My First Foreclosure Auction in Arlington!

By
Real Estate Agent with Keller Williams Realty

On Friday, I had the exciting opportunity to go to a foreclosure auction on a property in Arlington, VA that my client was bidding on! We had written an offer on the property when it was on the market, but the bank foreclosed when he didn't accept it. I had no idea what to expect, so let me retell my experience for those of you who are curious!

1. Let's clarify what a "foreclosure" means:the terminology gets thrown around a lot, but a "foreclosure" is actually when the property is up for auction! If no individual buys it at the auction, technically the bank buys it! When the property comes back on the market through a Realtor (R) after the auction process, it's actually a bank-owned property, or Real Estate Owned (REO) - not a foreclosure as we commonly call it.

2. What to expect when you have nothing to expect! Be prepared for a very fast talking man in a suit representing the Trustee (in most cases an attorney's office). He'll read through the public statement, then tell you the opening bid on the property. He'll ask for bids...if you bid, be prepared to show him your deposit. Most ads will say "minimum X% or $X, whichever is the lowest of the 2." It'll be a cashier's check made payable to the trustee. He'll say "going once....going twice....sold for $xxx." Then you usually sign a one-page contract (which is advertised as your right to preview before the auction, but if you can ever get a live human being on the phone from one of these attorney's office...please share your secret!!)

3. I won?! Now What? Now, they give you a 15-day close period....and you're buying it subject to any other liens on the property. DO A TITLE SEARCH!! You want to know what you're getting yourself into! You need to know if the 1st, 2nd, etc. lien holder is foreclosing. This is CRUCIAL! It'll impact your top bid price tremendously, if you're buying the property subject to an additional $100,000 lien!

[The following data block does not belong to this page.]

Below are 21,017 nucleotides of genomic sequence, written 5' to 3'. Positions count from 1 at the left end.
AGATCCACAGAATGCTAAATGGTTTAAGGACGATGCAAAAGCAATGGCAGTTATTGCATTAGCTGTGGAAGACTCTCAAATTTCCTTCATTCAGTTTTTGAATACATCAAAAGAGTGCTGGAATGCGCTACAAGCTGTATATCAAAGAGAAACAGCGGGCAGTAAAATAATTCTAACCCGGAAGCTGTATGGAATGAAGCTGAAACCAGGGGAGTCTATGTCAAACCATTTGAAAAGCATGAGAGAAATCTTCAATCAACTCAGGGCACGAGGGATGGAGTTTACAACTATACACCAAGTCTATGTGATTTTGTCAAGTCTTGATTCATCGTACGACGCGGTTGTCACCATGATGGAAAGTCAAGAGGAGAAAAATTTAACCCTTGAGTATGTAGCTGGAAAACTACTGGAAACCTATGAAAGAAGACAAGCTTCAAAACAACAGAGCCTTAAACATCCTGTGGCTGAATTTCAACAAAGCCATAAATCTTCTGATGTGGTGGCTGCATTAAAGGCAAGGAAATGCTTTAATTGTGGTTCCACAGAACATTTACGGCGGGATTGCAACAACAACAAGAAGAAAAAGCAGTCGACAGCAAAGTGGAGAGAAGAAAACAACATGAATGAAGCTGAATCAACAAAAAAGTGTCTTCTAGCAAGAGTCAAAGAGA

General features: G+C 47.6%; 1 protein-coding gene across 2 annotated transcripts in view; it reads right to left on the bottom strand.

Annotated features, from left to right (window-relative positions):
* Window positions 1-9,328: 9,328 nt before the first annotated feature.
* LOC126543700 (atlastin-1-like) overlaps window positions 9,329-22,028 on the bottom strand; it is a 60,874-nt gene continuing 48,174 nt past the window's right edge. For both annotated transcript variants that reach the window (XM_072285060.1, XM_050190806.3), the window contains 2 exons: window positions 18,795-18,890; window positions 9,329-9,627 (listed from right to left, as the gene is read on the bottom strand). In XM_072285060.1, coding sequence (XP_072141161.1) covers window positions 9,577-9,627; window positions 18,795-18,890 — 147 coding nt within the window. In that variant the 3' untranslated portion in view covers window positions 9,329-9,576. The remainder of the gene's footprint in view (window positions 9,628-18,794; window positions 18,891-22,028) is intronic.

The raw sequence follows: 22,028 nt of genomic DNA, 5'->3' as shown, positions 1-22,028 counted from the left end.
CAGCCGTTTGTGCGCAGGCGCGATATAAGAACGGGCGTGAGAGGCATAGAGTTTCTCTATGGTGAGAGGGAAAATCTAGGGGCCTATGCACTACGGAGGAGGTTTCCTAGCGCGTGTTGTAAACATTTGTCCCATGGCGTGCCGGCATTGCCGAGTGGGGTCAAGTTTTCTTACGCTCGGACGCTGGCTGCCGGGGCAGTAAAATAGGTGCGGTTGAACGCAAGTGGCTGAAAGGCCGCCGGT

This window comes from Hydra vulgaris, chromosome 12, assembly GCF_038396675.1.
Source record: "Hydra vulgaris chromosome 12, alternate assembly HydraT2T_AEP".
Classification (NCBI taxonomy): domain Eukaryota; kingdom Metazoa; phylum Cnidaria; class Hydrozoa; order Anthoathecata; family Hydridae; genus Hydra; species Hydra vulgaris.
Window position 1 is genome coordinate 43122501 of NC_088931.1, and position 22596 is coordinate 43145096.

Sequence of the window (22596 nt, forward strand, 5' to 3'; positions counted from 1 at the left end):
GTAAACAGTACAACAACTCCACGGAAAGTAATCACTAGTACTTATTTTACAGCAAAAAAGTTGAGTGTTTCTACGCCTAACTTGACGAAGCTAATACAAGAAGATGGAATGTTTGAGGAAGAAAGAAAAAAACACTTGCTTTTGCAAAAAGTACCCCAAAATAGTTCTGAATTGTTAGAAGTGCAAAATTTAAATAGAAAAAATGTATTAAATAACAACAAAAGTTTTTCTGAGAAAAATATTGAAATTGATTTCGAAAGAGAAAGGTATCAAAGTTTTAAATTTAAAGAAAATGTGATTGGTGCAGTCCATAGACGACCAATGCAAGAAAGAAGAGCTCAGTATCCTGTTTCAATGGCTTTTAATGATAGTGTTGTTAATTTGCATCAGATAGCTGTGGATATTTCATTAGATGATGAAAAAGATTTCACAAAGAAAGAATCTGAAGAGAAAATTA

Also, another note...don't be intimated!! This particular auction had about 20 bystanders, and only 2 real bidders. The 3rd bidder bowed out after his opening bid! Go with confidence!

And..dress warmly!! They're held on the courthouse steps (usually) in RAIN OR SHINE!!!

Comments (5)

Chris Martin
Holly Springs, NC

Your VA foreclosure process sounds much like NC, also a trustee state, with a few exceptions. We don't have a "right to preview before the auction" and occasionally the properties are still occupied by the owners on the day of the sale. Also a slight difference, NC has a 10 day "redemption rights" period rather than 15.

My only additional piece of advice: do a preliminary title search before you win the bid. In NC, the trustee picks up 5% and you lose it if you do not honor the sale. The trustee can also sue for performance and collect the difference between your (unexecuted) bid and a subsequent sale if the subsequent sale is less than yours. As always, check your state's laws.

Jan 12, 2009 01:31 AM
David Width Jr.
Little Egg Harbor, NJ

Thank you for sharing this experience. I have not been involved in anything like this, yet. I'm sure with the way things are it won't be long before I find myself at one of these events.

Jan 12, 2009 01:44 AM
Brian Griffis
Realty Choice - Springfield, MO

Maybe your experiences are different, but every foreclosure sale I have been to has been a disappointment.  First, one can't even go in to inspect the houses here, so one doesn't even know what the house looks like.  Secondly, you have to buy subject to all loans and liens etc., and they may not all have been recorded yet. So, one would not want to bid very high obviously.  BUT, when I go to these auctions, there is always one person who bids REALLY high.  I have been told that it is usually a person representing the bank who will bid what is owed on the property, which often is MORE than the property is worth now.  I have never seen one of these that is a bargain yet, although everyone seems to have a story of the $1 house.  Has this been any of your experiences? 

Jan 12, 2009 02:58 AM
Chris Martin
Holly Springs, NC

Brian: There is indeed unseen property risk. The kind of houses I buy are usually physically impaired. $1? I usually get them for about 60% of assessed value and put about 15% additional in for repairs. Then I rent and refinance at 75% LTV. I try to hit "singles" and rarely hit a "home run." My analysis to purchase ratio is about 250:1. Patience is key.

Jan 12, 2009 04:17 AM
Brian Griffis
Realty Choice - Springfield, MO

I am glad you have the patience Chris.  Unfortunately, there aren't 250 of these homes for sale in 10 years in my area, maybe why I have never found a good deal. I think you are right on though, just be patient, and there will be a deal. 

Jan 13, 2009 12:22 AM